Margaret Thatcher remembered
Thatcher once wistfully said she was so grateful to have friends who appreciated her work because “no one ever says thank you to politicians”. Some of us do
Odd as it may seem, I missed most of the rise of Margaret Thatcher and then Thatcherism. By the time she defeated Labour in the 1979 election I had been studying in the United States for two years and it all seemed far away. Then I joined the FCO and was soon off on Serbo-Croat language training and on to communist Yugoslavia. I followed the Falkland Islands crisis from Belgrade via FCO telegrams and belated newspapers via the diplomatic bag.
Returning to London in 1984 a virulent anti-communist, I found myself swept along in the sense of anti-collectivist energy that the Thatcher revolution was unleashing.
My first job back in the Foreign Office was on the UK/US Air Services desk. Freddie Laker’s pioneering low-cost airline had gone bust and he was suing British Airways and other major airlines in the US courts for anti-trust conspiracies against him. This created a threat of a punitive triple damages award against BA, making its privatisation impossible.
Mrs. Thatcher took the problem personally to U.S. President Ronald Reagan, who startled his officials by intervening to stop a parallel criminal prosecution. This opened a way for the eventual out-of-court settlement. Privatisation proceeded.
Gorbachev appeared; the Cold War started to melt. As FCO speechwriter I drafted a powerful speech for Sir Geoffrey Howe to use in communist Budapest. It went far beyond the usual FCO platitudes, urging Hungary to follow the trailblazing Thatcher example: drop socialism and move fast towards free market principles! As luck had it the senior FCO mice were away somewhere. This time most of my draft speech was used; Sir Geoffrey won a rousing ovation.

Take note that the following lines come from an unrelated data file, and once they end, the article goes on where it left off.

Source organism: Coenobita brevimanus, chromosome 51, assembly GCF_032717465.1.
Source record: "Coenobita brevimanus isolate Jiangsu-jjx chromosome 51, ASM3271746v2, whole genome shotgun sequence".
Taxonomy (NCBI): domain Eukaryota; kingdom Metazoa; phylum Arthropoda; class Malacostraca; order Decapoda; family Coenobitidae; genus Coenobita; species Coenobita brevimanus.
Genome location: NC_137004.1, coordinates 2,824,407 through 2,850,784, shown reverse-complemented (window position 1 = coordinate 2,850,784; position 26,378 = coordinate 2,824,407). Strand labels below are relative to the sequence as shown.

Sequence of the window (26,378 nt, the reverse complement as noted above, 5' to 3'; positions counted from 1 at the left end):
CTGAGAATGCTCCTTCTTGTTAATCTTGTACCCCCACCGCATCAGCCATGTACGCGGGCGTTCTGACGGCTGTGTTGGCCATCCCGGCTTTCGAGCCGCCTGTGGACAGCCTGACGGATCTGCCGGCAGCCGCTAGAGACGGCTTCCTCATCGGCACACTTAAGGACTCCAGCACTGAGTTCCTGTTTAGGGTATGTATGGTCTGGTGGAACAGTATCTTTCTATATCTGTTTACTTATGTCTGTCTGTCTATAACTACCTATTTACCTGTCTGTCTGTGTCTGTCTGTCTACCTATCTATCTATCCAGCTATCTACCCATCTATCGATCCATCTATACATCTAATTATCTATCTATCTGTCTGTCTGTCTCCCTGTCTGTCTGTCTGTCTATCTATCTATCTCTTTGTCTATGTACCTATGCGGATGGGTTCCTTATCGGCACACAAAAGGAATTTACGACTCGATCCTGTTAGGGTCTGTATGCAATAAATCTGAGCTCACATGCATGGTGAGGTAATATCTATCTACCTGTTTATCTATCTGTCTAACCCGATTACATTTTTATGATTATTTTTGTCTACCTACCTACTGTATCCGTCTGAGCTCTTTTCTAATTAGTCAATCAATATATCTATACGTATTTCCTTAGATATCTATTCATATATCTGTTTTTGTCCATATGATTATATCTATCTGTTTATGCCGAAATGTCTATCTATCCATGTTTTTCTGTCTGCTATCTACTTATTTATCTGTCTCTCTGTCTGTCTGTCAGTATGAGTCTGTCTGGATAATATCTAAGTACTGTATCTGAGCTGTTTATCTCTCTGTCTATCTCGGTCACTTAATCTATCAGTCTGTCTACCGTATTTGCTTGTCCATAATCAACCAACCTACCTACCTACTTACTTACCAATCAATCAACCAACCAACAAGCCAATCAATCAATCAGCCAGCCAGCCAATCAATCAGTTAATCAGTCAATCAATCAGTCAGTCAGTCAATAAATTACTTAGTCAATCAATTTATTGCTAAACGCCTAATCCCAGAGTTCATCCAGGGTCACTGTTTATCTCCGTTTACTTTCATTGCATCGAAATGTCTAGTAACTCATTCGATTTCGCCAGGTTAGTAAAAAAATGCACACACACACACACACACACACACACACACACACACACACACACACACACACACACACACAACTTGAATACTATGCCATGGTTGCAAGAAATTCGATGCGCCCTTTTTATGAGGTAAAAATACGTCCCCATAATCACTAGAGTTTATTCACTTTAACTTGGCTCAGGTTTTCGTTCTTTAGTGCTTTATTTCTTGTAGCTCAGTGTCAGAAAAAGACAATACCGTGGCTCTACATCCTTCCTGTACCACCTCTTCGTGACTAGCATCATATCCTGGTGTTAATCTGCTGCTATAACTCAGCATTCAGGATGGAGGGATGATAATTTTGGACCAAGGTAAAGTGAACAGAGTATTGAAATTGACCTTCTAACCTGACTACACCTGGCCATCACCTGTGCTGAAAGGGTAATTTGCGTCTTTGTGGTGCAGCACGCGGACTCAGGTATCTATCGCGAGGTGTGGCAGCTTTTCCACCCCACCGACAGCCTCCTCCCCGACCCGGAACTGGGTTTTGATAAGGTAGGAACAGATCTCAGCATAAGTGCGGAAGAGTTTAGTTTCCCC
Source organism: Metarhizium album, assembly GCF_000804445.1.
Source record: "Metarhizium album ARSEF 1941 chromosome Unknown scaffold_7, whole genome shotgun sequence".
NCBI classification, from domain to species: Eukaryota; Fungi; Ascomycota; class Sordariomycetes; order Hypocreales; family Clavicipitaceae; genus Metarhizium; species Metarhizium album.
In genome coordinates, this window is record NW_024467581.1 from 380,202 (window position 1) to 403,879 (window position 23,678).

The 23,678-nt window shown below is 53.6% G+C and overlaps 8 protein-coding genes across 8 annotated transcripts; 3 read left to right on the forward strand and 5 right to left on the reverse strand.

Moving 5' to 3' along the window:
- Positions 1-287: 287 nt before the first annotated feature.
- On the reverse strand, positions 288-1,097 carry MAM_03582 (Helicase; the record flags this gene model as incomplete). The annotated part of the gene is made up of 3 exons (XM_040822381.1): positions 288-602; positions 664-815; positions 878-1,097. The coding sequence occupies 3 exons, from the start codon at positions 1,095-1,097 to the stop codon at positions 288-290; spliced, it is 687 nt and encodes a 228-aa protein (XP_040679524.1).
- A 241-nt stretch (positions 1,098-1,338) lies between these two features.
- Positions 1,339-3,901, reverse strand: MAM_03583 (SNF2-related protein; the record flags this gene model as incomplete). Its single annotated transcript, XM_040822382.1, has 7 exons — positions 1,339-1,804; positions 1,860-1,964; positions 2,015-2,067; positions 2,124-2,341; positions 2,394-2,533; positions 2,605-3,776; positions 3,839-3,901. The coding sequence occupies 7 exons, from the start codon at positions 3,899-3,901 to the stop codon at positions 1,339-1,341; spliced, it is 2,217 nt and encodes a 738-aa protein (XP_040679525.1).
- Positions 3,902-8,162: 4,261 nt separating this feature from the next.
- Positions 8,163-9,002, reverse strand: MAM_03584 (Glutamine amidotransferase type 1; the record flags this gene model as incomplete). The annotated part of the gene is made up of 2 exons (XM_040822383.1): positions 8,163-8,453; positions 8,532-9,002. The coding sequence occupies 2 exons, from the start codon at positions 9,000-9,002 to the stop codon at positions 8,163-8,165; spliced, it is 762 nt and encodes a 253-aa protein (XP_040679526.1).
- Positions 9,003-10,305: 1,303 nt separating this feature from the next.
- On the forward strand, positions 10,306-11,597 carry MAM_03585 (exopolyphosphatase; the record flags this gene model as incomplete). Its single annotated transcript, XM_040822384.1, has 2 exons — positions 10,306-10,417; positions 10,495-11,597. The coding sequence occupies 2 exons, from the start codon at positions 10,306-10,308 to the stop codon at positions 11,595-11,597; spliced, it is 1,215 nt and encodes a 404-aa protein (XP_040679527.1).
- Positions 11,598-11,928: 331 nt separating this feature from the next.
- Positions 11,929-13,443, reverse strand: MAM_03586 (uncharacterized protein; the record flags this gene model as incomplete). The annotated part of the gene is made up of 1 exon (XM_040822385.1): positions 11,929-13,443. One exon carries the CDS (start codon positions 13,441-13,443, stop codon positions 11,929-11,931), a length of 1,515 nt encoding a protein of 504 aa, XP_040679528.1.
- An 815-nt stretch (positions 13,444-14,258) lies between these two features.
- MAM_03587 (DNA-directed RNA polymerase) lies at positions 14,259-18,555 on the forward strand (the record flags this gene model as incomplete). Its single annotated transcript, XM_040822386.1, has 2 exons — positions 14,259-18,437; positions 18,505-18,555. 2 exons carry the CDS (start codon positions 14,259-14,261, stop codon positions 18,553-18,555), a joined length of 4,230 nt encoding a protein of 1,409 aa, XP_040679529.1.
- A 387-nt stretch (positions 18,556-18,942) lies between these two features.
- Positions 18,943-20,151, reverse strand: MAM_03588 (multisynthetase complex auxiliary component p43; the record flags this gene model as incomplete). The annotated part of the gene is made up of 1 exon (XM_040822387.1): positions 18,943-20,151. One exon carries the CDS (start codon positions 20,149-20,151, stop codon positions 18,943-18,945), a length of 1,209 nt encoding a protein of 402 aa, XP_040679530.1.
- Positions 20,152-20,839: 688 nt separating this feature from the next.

I still recall the FCO planning staffers (including the most junior clerical staff) chattering excitedly on the morning after the amazing, inspiring interview she gave to Panorama for the 1987 election. It is perhaps the supreme example of Thatcher's philosophy and confident, operational wisdom:
You have stamped your image on the Conservative Party like no previous leader. We never heard of Macmillanism; Heathism; Churchillism. We hear of Thatcherism. What does it mean?
Sir Robin, it is not a name that I created in the sense of calling it an -ism. Let me tell you what it stands for. It stands for sound finance and government running the affairs of the nation in a sound financial way. It stands for honest money – not inflation. It stands for living within your means. It stands for incentives because we know full well that the growth, the economic strength of the nation, comes from the efforts of its people. Its people need incentives to work as hard as they possibly can. All that has produced economic growth.
It stands for something else. It stands for the wider and wider spread of ownership of property, of houses, of shares, of savings. It stands for being strong in defence—a reliable ally and a trusted friend.
People call those things Thatcherism; they are, in fact, fundamental common sense and having faith in the enterprise and abilities of the people. It was my task to try to release those. They were always there; they have always been there in the British people, but they couldn’t flourish under socialism. They have now been released. That’s all that Thatcherism is.